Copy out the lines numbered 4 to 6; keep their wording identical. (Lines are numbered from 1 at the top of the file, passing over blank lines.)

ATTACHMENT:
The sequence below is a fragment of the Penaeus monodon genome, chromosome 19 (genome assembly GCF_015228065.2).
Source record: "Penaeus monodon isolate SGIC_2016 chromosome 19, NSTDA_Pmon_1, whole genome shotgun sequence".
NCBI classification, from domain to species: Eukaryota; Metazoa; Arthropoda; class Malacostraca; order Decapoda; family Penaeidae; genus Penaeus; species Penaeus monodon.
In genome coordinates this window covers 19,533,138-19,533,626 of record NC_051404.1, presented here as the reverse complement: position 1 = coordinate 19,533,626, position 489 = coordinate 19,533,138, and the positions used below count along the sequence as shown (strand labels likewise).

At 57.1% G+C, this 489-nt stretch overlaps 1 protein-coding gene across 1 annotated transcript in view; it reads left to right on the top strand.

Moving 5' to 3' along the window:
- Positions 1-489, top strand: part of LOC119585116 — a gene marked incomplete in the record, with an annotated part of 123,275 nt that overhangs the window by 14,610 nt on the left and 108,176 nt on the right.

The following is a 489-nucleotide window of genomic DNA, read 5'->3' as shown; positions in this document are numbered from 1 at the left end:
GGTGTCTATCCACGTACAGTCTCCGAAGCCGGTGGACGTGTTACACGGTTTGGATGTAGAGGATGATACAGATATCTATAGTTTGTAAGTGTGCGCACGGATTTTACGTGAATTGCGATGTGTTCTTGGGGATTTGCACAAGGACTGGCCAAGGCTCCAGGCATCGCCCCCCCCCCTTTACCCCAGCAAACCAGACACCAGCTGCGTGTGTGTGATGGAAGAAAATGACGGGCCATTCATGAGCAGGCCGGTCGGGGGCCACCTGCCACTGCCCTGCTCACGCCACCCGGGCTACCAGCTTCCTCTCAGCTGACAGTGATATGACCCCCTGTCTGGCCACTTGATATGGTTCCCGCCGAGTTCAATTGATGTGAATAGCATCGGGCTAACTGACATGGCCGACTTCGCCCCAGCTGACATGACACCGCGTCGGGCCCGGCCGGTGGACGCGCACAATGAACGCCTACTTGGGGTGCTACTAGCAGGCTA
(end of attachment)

In genome coordinates this window covers 19,533,138-19,533,626 of record NC_051404.1, presented here as the reverse complement: position 1 = coordinate 19,533,626, position 489 = coordinate 19,533,138, and the positions used below count along the sequence as shown (strand labels likewise).

At 57.1% G+C, this 489-nt stretch overlaps 1 protein-coding gene across 1 annotated transcript in view; it reads left to right on the top strand.

Moving 5' to 3' along the window: